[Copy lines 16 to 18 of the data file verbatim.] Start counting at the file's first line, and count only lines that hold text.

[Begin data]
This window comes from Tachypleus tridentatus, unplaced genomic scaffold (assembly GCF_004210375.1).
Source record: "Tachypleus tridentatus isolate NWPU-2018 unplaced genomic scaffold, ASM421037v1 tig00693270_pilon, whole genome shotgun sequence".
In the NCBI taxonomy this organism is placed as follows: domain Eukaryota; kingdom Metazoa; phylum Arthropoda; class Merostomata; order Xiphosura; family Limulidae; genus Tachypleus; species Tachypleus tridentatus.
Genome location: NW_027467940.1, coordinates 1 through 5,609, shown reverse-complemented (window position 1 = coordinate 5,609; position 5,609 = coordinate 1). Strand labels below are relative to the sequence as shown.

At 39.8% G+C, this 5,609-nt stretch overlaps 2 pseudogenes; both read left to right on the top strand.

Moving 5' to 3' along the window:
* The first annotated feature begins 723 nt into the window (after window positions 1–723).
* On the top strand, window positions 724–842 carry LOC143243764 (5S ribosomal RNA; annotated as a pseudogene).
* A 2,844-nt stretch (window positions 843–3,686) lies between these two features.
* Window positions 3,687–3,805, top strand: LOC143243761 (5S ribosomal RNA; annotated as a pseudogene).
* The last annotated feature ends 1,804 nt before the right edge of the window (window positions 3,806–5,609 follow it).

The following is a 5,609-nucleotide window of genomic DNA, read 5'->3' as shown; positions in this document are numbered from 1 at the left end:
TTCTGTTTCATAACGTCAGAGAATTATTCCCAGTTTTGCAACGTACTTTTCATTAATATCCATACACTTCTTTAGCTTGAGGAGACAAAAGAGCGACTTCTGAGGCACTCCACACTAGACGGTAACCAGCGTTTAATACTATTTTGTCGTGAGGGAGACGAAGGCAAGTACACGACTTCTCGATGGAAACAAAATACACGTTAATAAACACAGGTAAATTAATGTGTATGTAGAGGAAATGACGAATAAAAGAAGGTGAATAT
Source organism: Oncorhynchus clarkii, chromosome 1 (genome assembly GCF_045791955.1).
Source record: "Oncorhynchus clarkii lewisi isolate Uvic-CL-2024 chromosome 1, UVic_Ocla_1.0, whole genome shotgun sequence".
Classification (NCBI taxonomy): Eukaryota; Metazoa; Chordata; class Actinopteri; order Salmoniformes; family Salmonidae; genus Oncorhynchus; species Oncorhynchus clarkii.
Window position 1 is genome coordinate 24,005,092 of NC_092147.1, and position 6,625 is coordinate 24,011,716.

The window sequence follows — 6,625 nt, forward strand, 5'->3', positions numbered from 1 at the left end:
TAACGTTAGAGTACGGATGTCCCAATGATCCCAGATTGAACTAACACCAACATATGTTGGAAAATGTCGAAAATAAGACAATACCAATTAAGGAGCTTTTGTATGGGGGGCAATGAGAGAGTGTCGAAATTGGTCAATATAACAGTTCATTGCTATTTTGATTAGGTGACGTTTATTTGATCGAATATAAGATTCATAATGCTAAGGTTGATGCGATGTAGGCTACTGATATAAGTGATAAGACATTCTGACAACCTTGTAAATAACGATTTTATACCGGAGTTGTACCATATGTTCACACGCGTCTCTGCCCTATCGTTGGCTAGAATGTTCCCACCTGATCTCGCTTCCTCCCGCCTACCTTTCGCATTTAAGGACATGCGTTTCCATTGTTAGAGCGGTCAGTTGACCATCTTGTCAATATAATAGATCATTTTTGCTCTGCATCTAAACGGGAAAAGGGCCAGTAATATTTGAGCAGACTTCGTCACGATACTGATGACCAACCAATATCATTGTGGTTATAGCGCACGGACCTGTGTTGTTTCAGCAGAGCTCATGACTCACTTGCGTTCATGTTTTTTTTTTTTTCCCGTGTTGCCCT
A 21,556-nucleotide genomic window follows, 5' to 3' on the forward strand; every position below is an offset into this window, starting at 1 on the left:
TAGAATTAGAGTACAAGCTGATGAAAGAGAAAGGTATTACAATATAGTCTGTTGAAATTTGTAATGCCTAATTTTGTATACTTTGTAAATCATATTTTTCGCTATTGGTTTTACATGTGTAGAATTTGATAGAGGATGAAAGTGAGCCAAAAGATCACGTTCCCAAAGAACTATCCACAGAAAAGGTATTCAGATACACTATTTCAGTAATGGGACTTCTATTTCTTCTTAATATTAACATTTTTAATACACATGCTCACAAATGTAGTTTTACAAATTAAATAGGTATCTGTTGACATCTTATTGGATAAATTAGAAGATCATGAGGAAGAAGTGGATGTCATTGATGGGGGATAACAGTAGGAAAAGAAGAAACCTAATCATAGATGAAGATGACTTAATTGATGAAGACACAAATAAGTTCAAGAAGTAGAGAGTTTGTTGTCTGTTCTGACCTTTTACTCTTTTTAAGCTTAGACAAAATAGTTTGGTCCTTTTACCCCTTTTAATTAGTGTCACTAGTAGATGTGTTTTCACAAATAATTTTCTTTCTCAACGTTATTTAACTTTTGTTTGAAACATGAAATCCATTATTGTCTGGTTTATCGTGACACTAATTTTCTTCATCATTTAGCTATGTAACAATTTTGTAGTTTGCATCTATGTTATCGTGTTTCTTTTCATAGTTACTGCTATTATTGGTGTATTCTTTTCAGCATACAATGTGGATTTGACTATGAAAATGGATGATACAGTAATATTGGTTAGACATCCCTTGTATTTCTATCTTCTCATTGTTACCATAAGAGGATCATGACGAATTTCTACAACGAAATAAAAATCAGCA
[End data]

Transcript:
Classification (NCBI taxonomy): Eukaryota; Metazoa; Chordata; class Actinopteri; order Salmoniformes; family Salmonidae; genus Oncorhynchus; species Oncorhynchus clarkii.
Window position 1 is genome coordinate 24,005,092 of NC_092147.1, and position 6,625 is coordinate 24,011,716.

The window sequence follows — 6,625 nt, forward strand, 5'->3', positions numbered from 1 at the left end: